The horrible events ongoing have been a reactive mess. Neither Israel nor Hamas has much to gain from it, which only adds to the tragedy. There may be some room for a deal involving the Rafah crossing, but Israel and Egypt will likely insist that the PA man that border point -- as was the case before the Hamas takeover in 2007 -- to avoid renewed smuggling or rewarding Hamas for its violence. In any case, negotiating such a deal appears far off at present.

In the meantime, each side is striving to prove its resolve and restore deterrence against future infractions and interventions. Even if Israel were to enter Gaza with ground forces, it's unlikely to try and topple the Hamas regime, for fear of the immense cost of such an operation to the local population and to Israeli troops. Instead, Israel prefers a weakened, deterred, but effective Hamas. With the tunnels from Sinai now closed, a hit to the Hamas stockpile stands some chance of lasting longer than previous attempts, since it would be harder for Islamists to replace the lost weaponry.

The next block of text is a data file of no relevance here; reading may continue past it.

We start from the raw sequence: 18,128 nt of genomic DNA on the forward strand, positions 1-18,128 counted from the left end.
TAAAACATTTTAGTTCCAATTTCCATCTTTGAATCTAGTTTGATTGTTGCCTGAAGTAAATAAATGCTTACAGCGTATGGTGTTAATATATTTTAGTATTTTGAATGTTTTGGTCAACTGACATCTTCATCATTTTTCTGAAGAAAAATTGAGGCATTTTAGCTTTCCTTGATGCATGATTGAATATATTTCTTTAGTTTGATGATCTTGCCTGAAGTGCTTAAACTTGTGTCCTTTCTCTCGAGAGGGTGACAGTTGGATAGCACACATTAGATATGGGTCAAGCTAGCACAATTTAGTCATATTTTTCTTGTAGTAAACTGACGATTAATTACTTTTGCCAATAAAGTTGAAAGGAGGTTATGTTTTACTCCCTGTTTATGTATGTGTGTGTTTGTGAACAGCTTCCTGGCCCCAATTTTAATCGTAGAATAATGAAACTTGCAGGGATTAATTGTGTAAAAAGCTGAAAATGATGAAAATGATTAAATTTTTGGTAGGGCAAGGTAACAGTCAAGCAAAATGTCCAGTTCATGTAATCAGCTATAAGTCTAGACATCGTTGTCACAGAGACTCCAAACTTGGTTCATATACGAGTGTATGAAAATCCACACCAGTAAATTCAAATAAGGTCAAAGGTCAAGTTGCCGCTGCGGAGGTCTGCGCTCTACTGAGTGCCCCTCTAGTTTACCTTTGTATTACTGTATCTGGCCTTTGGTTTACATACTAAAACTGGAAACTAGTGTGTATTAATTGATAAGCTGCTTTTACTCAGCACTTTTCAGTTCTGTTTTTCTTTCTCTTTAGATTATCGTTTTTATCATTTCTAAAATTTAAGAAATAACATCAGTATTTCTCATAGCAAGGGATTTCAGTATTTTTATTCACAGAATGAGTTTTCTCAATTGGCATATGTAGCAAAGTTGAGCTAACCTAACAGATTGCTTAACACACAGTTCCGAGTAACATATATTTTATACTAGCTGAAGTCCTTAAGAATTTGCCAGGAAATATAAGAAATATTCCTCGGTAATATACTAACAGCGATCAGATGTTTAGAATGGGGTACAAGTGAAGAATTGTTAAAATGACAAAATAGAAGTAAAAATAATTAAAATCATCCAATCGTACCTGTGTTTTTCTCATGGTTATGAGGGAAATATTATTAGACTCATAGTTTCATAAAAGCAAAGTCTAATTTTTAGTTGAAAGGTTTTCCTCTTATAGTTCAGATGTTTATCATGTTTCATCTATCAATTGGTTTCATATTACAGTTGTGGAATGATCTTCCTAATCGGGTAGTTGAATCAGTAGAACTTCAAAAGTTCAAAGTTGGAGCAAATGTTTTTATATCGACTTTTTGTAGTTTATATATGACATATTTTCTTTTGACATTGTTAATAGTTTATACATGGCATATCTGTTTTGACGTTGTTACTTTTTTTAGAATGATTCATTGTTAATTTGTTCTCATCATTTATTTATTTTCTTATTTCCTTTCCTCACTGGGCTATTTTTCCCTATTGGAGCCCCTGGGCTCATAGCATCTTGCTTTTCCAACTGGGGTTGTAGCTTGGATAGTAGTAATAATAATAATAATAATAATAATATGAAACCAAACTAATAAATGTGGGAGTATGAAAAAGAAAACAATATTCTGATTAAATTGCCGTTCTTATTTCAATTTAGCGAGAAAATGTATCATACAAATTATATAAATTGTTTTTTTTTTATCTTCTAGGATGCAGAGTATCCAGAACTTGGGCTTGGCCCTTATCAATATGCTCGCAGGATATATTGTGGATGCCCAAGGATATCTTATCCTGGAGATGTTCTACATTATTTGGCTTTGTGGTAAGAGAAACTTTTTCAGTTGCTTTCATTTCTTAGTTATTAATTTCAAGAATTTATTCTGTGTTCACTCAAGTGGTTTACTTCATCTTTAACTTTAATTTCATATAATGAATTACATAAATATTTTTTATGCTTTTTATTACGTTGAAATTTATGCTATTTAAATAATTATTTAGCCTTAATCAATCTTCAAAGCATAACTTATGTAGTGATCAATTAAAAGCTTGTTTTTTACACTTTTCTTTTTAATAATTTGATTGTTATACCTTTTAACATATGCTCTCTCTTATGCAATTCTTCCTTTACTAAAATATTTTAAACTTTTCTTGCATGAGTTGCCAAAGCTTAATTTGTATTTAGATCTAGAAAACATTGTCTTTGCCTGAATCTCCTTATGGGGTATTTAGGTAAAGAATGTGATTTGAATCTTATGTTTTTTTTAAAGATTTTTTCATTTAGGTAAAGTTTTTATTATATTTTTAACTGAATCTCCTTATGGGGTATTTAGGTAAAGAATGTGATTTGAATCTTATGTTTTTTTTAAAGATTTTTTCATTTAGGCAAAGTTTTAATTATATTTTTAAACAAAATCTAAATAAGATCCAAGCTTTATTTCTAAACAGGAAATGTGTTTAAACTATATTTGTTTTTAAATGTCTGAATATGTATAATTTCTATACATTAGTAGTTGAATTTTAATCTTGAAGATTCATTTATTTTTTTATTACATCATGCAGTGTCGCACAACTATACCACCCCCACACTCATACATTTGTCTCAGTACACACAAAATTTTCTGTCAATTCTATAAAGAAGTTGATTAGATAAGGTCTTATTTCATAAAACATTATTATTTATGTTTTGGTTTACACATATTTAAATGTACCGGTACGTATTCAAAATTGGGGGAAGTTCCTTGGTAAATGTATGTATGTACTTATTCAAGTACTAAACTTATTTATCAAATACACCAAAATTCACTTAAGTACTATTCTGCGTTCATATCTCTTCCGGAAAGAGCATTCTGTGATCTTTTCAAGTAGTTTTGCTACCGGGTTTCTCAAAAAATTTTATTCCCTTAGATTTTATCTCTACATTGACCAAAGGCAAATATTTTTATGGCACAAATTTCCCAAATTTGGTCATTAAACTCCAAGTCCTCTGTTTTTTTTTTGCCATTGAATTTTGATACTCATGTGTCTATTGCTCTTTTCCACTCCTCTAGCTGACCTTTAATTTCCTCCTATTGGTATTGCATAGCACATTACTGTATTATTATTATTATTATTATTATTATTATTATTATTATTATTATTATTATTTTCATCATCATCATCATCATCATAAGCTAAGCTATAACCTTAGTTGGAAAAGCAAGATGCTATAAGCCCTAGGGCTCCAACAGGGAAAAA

But even if its weaponry were degraded, Hamas's motivation to prove "resistance" to Israel will remain. Most acutely, this round of violence has the potential to reinforce the unrest -- which had subsided -- in the West Bank and in Jerusalem. A full blown Intifada, possibly coupled with attacks from Lebanon or elsewhere, could make this round of violence seem tame by comparison.

And yet, the lack of true objectives for either side in this confrontation also offers some hope. With little to gain, a ceasefire, if reached, might hold. If Hamas could be brought to stop firing its rockets, Israel would likely reciprocate. The formidable challenge, however, is to find channels through which to credibly mediate with a splintered Hamas, as the United States is now reportedly trying to do. 

But without a fundamental change to the regime in Gaza -- one which Israel would like to avoid carrying out itself -- the dismal cycle of this war of attrition will likely continue. Today, generations of Israelis and Palestinians grow up suffering a brutal reality for which they blame only the other. Meanwhile, two populations have become desensitized to human suffering and are increasingly prone to wish vengeance upon the other. This, sadly, is attrition at its most pointless and brutal nadir.

THOMAS COEX/AFP/Getty Images